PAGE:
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10/22/2001

Manners Matter During Job Interview

Kate Traynor

The national pharmacist shortage should not be used as a reason for job seekers to show poor etiquette during interviews.

Darlene M. Mednick, M.B.A., vice president of pharmacy relations for Merck-Medco Managed Care LLC, said manners definitely make an impression on her. Mednick, who hired over 700 pharmacists in 2000, has found that students vary greatly in the degree of professionalism they present at job interviews.

During one pharmacy school's career fair, Mednick said, "I had at least three students walk up to me, ... and instead of sticking out their hand to me, shaking their hand, introducing themselves, ... they said in one way, shape, or form: So, whattaya got?"

"The next day," Mednick recalled, "three of the interviews that were signed up, scheduled, never showed and never even sent word."

Mednick compared this scene with a career fair held by another school in the same state.

"It was the greatest experience. The students had their resumes, they were professionally dressed. They were very, very professional, very polite, very prepared."

Not surprisingly, Mednick said the students at this latter school had a much better chance of landing a job or internship at Merck-Medco than did their less-polite counterparts at the first school.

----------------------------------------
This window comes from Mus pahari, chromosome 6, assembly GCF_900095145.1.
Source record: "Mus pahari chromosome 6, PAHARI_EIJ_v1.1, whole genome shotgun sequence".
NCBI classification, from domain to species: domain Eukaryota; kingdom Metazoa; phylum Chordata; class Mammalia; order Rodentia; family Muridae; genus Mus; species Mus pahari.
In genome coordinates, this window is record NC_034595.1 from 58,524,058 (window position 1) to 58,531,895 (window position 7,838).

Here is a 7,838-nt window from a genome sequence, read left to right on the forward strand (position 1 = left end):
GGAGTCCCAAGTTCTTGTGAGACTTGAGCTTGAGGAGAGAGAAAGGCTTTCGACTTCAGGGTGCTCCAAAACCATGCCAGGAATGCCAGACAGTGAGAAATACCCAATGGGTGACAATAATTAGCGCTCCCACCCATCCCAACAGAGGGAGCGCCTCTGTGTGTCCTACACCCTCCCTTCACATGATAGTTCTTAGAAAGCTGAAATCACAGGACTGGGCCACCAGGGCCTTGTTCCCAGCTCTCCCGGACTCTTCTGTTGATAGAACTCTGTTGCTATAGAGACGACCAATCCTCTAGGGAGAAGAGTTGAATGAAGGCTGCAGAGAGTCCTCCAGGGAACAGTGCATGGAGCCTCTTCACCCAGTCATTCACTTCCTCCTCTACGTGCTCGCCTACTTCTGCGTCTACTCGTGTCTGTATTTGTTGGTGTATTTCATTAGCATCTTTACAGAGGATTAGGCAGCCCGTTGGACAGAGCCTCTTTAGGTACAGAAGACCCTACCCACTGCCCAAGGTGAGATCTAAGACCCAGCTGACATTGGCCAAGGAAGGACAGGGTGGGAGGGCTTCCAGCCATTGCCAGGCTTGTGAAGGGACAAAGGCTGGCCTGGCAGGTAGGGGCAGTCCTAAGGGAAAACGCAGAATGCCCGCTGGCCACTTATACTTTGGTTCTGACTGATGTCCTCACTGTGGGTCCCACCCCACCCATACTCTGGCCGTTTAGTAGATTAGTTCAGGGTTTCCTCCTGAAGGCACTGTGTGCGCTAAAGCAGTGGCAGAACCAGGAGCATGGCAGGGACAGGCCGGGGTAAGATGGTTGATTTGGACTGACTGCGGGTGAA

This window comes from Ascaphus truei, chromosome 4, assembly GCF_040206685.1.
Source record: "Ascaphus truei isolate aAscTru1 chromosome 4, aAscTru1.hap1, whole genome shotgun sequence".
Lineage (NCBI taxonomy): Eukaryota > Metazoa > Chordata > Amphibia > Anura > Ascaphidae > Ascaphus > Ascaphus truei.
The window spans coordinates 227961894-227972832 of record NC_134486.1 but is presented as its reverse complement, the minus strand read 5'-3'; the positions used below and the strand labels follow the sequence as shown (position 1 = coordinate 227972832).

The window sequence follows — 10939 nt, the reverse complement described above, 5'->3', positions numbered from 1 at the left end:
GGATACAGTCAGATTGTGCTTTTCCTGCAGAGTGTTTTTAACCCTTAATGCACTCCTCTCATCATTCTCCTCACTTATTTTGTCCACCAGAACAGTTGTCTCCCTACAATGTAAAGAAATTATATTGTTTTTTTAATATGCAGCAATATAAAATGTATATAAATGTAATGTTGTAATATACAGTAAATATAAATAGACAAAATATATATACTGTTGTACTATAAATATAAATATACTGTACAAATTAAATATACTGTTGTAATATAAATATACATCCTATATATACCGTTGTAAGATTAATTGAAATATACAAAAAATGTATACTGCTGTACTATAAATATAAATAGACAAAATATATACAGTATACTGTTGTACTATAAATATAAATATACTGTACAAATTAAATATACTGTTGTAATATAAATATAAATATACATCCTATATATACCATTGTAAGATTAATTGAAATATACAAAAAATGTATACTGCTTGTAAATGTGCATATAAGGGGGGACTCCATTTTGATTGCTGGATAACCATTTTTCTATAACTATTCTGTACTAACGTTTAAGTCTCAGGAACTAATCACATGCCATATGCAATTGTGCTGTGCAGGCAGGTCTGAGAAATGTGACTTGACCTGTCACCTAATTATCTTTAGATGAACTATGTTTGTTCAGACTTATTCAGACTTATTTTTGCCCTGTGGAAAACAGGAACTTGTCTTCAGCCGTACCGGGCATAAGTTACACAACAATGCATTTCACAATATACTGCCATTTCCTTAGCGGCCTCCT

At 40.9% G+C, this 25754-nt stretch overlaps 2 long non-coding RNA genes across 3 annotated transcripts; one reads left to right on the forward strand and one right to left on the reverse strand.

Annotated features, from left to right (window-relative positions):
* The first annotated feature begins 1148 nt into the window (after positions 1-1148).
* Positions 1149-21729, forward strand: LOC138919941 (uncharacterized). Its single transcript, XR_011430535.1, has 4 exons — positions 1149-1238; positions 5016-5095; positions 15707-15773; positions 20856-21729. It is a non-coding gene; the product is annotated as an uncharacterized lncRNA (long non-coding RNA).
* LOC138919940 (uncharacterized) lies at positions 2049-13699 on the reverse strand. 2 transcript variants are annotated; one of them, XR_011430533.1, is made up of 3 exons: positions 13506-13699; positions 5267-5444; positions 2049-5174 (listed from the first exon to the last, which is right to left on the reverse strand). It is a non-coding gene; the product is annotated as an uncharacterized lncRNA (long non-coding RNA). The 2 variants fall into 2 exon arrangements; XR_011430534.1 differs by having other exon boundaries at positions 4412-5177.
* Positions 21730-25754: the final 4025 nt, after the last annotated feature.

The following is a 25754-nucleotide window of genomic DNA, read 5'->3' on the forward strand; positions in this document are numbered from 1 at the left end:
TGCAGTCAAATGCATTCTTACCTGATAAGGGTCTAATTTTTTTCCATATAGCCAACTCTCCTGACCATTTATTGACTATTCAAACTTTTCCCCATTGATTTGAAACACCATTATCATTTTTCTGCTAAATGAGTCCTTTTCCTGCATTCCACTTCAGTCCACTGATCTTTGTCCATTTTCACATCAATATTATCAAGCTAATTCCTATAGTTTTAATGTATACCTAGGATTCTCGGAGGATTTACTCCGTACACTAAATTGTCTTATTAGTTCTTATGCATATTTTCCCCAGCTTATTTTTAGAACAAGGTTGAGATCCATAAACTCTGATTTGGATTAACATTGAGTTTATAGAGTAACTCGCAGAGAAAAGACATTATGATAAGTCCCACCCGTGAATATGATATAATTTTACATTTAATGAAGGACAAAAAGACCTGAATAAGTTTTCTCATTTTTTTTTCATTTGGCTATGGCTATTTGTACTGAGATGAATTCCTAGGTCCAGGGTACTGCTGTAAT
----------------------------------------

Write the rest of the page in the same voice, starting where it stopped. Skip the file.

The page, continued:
What etiquette do employers like Mednick expect to see during a job interview? Here are some of the basics:

Be on time. Showing up late for an interview does not make a positive impression on an employer, who might assume that you will also fail to report on time for work.

Dress professionally. The workplace's dress code might allow for casual attire, but that code does not extend to the interview. By wearing a clean, well-pressed suit, you help show that you take the job seriously.

Be prepared. Bring extra copies of your resumes and reference lists. And learn as much as you can about the potential employer—this will help you to better understand the job and ask intelligent questions about the job and the workplace.

Body language counts. A pleasant smile, firm handshake, and good posture can help you project an air of confidence, even if you really are nervous.

Be friendly, but not too friendly. The person who interviews you must figure out whether your personality fits the organization’s culture. But the interviewer does not need to hear your life story to get a feel for your personality. For the most part, try to keep the conversation at a professional level.

Thank the interviewer. A written or e-mailed note thanking the interviewer is not only polite, it also keeps your name on the person’s mind. If there is competition for the position, the effort you take to thank an employer for interviewing you could help tip the job scale in your favor.